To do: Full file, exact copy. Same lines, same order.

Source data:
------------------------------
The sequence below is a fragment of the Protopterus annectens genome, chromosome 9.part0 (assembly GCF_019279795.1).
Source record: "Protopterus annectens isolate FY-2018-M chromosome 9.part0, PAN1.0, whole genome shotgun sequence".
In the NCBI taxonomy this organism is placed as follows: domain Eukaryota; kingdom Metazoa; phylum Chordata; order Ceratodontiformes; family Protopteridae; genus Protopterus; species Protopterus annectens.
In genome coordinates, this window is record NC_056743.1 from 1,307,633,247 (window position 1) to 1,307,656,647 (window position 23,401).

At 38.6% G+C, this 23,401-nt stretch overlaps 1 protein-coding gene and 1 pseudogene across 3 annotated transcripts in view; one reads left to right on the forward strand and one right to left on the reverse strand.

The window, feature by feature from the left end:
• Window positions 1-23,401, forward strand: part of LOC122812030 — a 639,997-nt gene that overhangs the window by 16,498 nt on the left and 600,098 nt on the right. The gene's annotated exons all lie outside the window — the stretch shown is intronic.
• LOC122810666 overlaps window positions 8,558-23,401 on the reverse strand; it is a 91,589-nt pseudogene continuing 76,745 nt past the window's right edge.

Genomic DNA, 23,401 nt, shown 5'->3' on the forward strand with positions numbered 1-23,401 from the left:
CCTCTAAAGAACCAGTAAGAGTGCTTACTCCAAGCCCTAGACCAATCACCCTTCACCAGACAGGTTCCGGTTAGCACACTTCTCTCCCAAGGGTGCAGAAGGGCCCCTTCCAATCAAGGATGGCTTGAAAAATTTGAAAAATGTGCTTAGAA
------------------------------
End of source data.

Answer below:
The sequence below is a fragment of the Protopterus annectens genome, chromosome 9.part0 (assembly GCF_019279795.1).
Source record: "Protopterus annectens isolate FY-2018-M chromosome 9.part0, PAN1.0, whole genome shotgun sequence".
In the NCBI taxonomy this organism is placed as follows: domain Eukaryota; kingdom Metazoa; phylum Chordata; order Ceratodontiformes; family Protopteridae; genus Protopterus; species Protopterus annectens.
In genome coordinates, this window is record NC_056743.1 from 1,307,633,247 (window position 1) to 1,307,656,647 (window position 23,401).

At 38.6% G+C, this 23,401-nt stretch overlaps 1 protein-coding gene and 1 pseudogene across 3 annotated transcripts in view; one reads left to right on the forward strand and one right to left on the reverse strand.

The window, feature by feature from the left end:
• Window positions 1-23,401, forward strand: part of LOC122812030 — a 639,997-nt gene that overhangs the window by 16,498 nt on the left and 600,098 nt on the right. The gene's annotated exons all lie outside the window — the stretch shown is intronic.
• LOC122810666 overlaps window positions 8,558-23,401 on the reverse strand; it is a 91,589-nt pseudogene continuing 76,745 nt past the window's right edge.

Genomic DNA, 23,401 nt, shown 5'->3' on the forward strand with positions numbered 1-23,401 from the left:
CCTCTAAAGAACCAGTAAGAGTGCTTACTCCAAGCCCTAGACCAATCACCCTTCACCAGACAGGTTCCGGTTAGCACACTTCTCTCCCAAGGGTGCAGAAGGGCCCCTTCCAATCAAGGATGGCTTGAAAAATTTGAAAAATGTGCTTAGAA